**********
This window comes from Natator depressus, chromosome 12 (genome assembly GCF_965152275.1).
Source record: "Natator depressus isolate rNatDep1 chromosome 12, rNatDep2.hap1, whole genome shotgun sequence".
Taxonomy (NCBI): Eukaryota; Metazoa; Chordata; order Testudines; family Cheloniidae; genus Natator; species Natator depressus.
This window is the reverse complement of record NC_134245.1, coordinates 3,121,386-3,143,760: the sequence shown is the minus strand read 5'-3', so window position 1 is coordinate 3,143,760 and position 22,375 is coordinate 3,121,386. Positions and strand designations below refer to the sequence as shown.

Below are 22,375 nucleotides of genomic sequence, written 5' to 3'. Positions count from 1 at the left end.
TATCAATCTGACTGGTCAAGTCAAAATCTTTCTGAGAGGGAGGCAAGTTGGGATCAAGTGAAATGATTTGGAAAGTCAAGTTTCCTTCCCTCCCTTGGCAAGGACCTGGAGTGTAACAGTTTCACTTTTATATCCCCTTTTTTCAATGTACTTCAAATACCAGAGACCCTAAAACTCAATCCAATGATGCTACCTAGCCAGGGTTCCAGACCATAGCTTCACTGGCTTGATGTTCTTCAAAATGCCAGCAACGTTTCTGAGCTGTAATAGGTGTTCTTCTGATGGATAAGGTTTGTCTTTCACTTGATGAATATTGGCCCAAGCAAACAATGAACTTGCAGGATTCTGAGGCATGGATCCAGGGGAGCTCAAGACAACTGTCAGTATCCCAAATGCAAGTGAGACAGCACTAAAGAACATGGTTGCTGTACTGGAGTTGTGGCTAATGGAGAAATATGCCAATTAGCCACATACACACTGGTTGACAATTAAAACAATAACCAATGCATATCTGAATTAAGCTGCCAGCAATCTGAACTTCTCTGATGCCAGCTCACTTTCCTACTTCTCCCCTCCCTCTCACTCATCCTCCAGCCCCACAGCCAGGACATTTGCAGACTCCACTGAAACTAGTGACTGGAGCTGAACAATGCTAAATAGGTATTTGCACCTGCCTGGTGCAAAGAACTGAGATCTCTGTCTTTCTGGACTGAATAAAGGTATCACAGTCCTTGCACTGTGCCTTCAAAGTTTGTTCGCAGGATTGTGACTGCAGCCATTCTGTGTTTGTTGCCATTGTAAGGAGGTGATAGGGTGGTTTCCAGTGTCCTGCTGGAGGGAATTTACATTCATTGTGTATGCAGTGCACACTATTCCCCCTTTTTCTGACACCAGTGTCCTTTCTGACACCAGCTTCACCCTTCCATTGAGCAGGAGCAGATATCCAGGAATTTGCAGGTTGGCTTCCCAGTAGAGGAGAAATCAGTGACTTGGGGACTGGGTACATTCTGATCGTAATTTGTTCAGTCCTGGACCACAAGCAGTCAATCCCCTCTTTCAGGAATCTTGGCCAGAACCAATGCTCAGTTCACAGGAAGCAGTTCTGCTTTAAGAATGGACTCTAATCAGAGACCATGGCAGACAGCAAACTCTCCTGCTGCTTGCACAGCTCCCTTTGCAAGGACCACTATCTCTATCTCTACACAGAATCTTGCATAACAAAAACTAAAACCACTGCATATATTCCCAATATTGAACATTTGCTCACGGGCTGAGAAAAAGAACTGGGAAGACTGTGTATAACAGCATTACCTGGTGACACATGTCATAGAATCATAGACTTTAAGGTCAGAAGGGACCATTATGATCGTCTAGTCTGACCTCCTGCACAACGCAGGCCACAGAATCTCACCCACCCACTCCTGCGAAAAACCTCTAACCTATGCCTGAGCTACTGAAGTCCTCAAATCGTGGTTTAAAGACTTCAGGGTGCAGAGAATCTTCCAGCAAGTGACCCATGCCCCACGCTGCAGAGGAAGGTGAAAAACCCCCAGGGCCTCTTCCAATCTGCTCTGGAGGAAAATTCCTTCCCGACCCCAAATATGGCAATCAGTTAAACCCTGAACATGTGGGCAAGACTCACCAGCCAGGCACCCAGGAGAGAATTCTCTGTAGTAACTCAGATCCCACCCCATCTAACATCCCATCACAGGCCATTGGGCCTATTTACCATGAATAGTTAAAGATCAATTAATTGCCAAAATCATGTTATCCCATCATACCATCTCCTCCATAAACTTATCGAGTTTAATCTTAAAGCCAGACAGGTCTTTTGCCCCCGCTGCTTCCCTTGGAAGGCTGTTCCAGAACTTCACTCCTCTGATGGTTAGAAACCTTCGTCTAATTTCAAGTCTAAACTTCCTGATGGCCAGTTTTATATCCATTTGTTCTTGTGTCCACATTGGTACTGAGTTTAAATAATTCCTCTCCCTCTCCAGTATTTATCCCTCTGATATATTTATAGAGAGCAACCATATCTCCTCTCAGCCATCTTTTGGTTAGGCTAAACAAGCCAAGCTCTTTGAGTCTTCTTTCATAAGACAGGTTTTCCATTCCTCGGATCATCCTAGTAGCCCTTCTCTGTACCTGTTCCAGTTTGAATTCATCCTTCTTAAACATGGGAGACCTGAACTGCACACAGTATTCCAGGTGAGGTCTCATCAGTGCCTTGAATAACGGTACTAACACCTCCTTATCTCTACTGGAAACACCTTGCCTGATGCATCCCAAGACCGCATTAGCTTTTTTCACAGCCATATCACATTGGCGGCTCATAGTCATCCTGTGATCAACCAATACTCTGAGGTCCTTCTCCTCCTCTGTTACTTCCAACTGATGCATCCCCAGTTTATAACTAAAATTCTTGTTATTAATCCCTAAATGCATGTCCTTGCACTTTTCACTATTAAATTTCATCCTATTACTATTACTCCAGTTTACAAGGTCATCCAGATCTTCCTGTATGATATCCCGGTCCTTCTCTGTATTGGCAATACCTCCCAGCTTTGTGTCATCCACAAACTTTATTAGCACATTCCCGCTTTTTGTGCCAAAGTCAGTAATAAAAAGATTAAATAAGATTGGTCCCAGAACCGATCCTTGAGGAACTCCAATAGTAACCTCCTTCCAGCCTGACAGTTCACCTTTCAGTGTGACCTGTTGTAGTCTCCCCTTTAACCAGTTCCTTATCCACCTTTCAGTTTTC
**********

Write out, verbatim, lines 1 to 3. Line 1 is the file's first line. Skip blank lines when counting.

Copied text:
This window comes from Natator depressus, chromosome 12 (genome assembly GCF_965152275.1).
Source record: "Natator depressus isolate rNatDep1 chromosome 12, rNatDep2.hap1, whole genome shotgun sequence".
Taxonomy (NCBI): Eukaryota; Metazoa; Chordata; order Testudines; family Cheloniidae; genus Natator; species Natator depressus.